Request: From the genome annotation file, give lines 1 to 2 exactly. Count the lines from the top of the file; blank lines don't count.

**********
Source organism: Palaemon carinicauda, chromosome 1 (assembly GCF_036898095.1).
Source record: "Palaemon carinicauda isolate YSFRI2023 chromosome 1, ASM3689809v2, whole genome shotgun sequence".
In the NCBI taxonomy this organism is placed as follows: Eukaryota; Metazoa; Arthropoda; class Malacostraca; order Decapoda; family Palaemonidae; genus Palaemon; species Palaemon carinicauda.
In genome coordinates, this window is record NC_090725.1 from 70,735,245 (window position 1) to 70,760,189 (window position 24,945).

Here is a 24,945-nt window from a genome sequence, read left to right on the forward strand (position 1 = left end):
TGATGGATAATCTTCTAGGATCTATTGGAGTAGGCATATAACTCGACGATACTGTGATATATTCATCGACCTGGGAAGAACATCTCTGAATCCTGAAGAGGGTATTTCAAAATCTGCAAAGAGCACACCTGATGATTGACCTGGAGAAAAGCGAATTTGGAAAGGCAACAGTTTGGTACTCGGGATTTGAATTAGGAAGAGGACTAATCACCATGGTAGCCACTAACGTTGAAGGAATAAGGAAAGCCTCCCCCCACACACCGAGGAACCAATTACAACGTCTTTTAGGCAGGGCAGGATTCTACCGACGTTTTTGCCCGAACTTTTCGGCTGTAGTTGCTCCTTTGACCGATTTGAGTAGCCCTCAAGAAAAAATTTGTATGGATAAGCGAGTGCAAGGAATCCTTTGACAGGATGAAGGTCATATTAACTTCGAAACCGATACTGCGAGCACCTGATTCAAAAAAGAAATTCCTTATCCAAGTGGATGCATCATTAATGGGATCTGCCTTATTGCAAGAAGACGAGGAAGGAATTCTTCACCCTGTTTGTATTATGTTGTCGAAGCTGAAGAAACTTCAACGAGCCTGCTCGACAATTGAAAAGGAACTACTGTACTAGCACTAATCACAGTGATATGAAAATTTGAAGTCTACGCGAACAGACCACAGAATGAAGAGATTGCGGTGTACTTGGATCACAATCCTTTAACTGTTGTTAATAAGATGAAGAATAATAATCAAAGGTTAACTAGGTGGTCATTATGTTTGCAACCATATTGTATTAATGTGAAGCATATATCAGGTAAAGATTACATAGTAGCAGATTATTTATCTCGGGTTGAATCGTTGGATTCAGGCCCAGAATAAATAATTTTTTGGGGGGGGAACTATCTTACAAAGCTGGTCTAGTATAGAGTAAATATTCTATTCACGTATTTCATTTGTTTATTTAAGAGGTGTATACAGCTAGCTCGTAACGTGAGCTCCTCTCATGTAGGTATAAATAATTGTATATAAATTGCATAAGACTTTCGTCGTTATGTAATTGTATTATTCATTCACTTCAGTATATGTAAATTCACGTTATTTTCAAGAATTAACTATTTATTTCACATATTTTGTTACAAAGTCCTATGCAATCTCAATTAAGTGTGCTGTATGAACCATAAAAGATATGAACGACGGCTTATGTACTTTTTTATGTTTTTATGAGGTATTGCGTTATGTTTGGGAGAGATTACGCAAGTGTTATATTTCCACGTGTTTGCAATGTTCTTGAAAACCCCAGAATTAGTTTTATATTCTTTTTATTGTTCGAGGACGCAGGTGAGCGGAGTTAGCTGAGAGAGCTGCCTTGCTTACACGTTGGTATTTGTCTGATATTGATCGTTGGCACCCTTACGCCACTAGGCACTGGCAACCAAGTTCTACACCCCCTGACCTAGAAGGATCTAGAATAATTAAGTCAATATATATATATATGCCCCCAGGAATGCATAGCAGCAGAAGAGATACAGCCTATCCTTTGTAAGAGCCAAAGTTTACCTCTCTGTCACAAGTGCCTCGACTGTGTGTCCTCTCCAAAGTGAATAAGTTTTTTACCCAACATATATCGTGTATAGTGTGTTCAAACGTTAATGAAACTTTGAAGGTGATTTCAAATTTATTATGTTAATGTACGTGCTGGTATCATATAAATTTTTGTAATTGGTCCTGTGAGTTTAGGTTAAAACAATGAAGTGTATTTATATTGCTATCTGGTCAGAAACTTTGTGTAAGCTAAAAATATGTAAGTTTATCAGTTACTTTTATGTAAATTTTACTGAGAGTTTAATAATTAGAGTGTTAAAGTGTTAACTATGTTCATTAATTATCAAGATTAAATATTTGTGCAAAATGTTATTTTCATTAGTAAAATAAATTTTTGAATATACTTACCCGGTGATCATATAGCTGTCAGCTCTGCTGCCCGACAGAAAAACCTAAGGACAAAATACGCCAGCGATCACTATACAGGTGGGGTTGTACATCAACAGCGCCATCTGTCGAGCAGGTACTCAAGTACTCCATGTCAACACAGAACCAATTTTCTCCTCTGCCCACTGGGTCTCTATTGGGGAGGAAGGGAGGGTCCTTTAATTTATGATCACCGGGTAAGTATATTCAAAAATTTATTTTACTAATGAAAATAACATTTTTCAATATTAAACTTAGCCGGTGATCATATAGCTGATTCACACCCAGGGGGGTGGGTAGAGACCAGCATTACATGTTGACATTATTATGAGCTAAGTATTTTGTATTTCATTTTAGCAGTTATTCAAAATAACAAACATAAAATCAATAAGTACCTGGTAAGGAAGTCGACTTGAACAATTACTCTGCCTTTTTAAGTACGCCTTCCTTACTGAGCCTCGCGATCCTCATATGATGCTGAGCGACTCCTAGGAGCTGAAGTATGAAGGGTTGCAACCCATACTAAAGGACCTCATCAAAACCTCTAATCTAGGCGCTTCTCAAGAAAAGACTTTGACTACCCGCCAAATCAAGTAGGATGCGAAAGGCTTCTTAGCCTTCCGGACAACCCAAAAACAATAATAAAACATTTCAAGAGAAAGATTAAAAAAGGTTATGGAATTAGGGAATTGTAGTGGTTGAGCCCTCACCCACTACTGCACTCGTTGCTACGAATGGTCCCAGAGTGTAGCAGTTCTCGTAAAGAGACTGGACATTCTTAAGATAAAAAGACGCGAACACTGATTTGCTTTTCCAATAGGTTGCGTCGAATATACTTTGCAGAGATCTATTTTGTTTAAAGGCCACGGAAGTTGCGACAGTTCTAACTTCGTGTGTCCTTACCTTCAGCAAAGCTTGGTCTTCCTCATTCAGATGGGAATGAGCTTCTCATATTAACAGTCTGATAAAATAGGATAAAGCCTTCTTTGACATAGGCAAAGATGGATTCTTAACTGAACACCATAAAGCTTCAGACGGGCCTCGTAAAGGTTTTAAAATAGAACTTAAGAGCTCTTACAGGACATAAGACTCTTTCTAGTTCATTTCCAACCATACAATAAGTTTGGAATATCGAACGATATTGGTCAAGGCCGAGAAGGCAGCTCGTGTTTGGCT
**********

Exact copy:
Source organism: Palaemon carinicauda, chromosome 1 (assembly GCF_036898095.1).
Source record: "Palaemon carinicauda isolate YSFRI2023 chromosome 1, ASM3689809v2, whole genome shotgun sequence".